obtainVisitorCode() is not called (or the synchronization snippet is not ran) on the back-end, then the front-end will generate the identifier first, pass it to the back-end, which will read it and then rewrite it as a server-side cookie to bypass ITP restrictions.
Linking server-side experiments with front-end tracking code
Often, it can be useful to setup an experiment where the implementation of variations is done on the back-end, but the tracking part is done on the front-end. This is a common situation because Web Analytics platforms (such as Google Analytics) tend to be implemented on the front-end, as well as Kameleoon tracking code. To make sure you can track and analyze your server-side experiments via your front-end tagging plan (with all your usual KPIs / goals), you need to link your server-side experiments with the front-end.
To do that, you should first choose "Hybrid" as the test type when creating your experiment in our interface. This will ensure the experiment is correctly recognized and injected both into the client-side and server-side. Then there are two issues to take into account: the targeting / triggering of the experiment and the variation allocation.
Ensuring correct triggering on the front-end
Our front-end engine needs to know whenever an experiment has taken place in the back-end, ie when a visitor has been funneled into an experiment. This is important in order to count only visitors that have actually seen / triggered the experiment. There are two ways to achieve this:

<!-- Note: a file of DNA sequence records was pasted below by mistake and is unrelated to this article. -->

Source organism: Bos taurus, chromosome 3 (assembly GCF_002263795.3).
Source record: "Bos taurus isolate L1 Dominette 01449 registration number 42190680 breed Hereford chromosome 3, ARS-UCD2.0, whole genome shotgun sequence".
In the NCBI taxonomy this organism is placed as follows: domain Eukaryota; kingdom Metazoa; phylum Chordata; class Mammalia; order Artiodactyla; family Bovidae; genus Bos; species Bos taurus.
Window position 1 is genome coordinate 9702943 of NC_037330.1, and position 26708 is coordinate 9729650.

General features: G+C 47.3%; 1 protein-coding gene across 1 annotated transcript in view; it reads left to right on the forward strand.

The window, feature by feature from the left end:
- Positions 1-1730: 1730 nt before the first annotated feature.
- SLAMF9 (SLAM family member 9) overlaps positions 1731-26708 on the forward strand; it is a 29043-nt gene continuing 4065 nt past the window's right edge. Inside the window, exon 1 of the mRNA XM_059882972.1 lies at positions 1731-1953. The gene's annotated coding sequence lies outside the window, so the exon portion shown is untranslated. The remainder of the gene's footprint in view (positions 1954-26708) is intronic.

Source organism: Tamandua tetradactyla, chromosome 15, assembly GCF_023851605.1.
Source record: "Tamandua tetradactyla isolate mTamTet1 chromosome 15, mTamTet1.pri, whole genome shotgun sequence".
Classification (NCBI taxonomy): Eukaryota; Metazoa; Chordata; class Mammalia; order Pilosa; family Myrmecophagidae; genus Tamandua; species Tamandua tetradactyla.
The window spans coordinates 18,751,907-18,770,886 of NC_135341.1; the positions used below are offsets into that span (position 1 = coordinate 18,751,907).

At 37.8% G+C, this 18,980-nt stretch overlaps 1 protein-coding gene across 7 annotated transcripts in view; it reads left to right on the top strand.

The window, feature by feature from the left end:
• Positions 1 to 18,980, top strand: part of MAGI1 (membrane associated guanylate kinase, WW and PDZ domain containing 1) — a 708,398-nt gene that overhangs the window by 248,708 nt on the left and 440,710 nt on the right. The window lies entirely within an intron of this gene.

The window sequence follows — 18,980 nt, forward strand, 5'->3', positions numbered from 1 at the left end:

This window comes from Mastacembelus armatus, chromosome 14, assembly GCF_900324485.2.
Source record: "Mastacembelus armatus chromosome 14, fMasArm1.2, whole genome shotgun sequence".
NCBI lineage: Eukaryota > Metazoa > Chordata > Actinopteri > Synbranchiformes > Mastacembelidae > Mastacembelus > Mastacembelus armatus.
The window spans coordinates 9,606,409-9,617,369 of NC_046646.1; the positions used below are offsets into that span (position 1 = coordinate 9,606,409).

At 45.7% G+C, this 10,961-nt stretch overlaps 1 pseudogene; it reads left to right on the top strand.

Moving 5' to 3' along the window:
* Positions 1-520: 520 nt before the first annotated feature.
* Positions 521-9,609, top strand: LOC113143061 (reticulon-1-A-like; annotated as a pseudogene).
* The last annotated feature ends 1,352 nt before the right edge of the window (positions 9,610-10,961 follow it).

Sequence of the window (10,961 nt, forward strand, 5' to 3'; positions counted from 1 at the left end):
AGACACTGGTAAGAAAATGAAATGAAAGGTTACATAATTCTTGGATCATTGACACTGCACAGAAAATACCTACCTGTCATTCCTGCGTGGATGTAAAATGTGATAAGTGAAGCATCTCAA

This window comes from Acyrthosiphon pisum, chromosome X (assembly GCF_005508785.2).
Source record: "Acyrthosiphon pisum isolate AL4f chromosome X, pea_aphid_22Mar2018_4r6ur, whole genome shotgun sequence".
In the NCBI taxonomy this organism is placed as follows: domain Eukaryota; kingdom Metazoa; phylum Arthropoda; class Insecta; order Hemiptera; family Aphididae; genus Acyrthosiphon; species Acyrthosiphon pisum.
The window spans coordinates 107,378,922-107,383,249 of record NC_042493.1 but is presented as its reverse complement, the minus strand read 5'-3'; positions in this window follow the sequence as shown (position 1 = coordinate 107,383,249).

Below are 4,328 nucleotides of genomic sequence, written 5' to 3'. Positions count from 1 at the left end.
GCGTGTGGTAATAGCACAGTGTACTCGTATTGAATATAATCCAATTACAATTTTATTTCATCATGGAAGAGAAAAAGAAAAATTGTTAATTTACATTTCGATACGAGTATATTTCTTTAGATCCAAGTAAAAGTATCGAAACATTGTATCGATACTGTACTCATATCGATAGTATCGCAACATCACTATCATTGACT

- You can provide the correct targeting segment for the front-end part. This is usually done using our application's user interfaces (Segment Builder), but can also be setup using the Automation API. The front-end targeting conditions should exactly match the triggering conditions on the back-end. This could be quite tricky, depending on your site and the exact experiment you are running. If it's difficult to establish a proper equivalence, it's recommended to proceed with the second method instead.
window.kameleoonQueue = window.kameleoonQueue || ; const experimentID = 1; // this value must be correctly entered and corresponds to the experiment's ID in Kameleoon window.kameleoonQueue.push(['Experiments.trigger', experimentID, true]); // onlyTracking = true, which means we only activate the experiment's tracking. This is usually what we want with hybrid experiments.
Ensuring correct variation allocation on the front-end
Obviously, the same variation the user was subject to on the server-side should be registered when the experiment is triggered on the client-side. Since variation allocation is computed from the Kameleoon visitorCode, if you followed the recommendations outlined earlier to synchronize the visitorCode between the back-end and front-end, you don't have to do anything else. The visitor will have the same identifier on both sides, so will also get the same variation automatically assigned (for a given experiment).
window.kameleoonQueue = window.kameleoonQueue || ; const experimentID = 1; // this value must be correctly entered and corresponds to the experiment's ID in Kameleoon const variationID = 3; // this value must be correctly entered and usually corresponds to the value returned by the trigger() method window.kameleoonQueue.push(['Experiments.assignVariation', experimentID, variationID]); window.kameleoonQueue.push(['Experiments.trigger', experimentID, true]); // onlyTracking = true, which means we only activate the experiment's tracking. This is usually what we want with hybrid experiments.